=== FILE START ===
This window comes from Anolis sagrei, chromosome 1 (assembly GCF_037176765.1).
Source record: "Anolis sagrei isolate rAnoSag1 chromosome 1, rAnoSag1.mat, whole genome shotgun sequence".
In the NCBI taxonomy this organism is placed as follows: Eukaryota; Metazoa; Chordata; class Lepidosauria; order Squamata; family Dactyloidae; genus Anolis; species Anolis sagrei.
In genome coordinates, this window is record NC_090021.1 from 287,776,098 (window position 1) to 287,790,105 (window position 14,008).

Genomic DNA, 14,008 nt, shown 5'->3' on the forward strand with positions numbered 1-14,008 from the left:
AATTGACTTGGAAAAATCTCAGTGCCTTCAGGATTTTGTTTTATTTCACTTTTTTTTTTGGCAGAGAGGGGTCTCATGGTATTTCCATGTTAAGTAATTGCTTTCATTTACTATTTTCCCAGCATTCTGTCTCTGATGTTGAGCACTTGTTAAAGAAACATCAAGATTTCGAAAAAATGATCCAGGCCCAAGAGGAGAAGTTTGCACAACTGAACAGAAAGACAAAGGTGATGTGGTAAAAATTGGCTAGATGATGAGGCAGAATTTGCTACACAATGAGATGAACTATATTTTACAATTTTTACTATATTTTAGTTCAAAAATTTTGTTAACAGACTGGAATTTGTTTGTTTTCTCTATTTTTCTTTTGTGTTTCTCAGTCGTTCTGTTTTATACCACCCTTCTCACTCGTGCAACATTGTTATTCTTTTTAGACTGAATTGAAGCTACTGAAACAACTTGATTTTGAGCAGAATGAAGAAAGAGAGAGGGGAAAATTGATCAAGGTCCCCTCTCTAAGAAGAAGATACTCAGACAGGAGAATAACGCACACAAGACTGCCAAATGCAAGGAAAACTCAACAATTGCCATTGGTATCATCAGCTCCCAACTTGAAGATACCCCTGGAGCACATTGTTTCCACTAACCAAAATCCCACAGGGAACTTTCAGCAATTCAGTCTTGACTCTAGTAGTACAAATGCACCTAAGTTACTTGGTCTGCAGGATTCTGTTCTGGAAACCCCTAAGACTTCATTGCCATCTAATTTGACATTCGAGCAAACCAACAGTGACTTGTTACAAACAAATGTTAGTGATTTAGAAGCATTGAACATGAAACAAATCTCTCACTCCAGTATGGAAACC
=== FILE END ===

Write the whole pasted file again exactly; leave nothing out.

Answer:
This window comes from Anolis sagrei, chromosome 1 (assembly GCF_037176765.1).
Source record: "Anolis sagrei isolate rAnoSag1 chromosome 1, rAnoSag1.mat, whole genome shotgun sequence".
In the NCBI taxonomy this organism is placed as follows: Eukaryota; Metazoa; Chordata; class Lepidosauria; order Squamata; family Dactyloidae; genus Anolis; species Anolis sagrei.
In genome coordinates, this window is record NC_090021.1 from 287,776,098 (window position 1) to 287,790,105 (window position 14,008).

Genomic DNA, 14,008 nt, shown 5'->3' on the forward strand with positions numbered 1-14,008 from the left:
AATTGACTTGGAAAAATCTCAGTGCCTTCAGGATTTTGTTTTATTTCACTTTTTTTTTTGGCAGAGAGGGGTCTCATGGTATTTCCATGTTAAGTAATTGCTTTCATTTACTATTTTCCCAGCATTCTGTCTCTGATGTTGAGCACTTGTTAAAGAAACATCAAGATTTCGAAAAAATGATCCAGGCCCAAGAGGAGAAGTTTGCACAACTGAACAGAAAGACAAAGGTGATGTGGTAAAAATTGGCTAGATGATGAGGCAGAATTTGCTACACAATGAGATGAACTATATTTTACAATTTTTACTATATTTTAGTTCAAAAATTTTGTTAACAGACTGGAATTTGTTTGTTTTCTCTATTTTTCTTTTGTGTTTCTCAGTCGTTCTGTTTTATACCACCCTTCTCACTCGTGCAACATTGTTATTCTTTTTAGACTGAATTGAAGCTACTGAAACAACTTGATTTTGAGCAGAATGAAGAAAGAGAGAGGGGAAAATTGATCAAGGTCCCCTCTCTAAGAAGAAGATACTCAGACAGGAGAATAACGCACACAAGACTGCCAAATGCAAGGAAAACTCAACAATTGCCATTGGTATCATCAGCTCCCAACTTGAAGATACCCCTGGAGCACATTGTTTCCACTAACCAAAATCCCACAGGGAACTTTCAGCAATTCAGTCTTGACTCTAGTAGTACAAATGCACCTAAGTTACTTGGTCTGCAGGATTCTGTTCTGGAAACCCCTAAGACTTCATTGCCATCTAATTTGACATTCGAGCAAACCAACAGTGACTTGTTACAAACAAATGTTAGTGATTTAGAAGCATTGAACATGAAACAAATCTCTCACTCCAGTATGGAAACC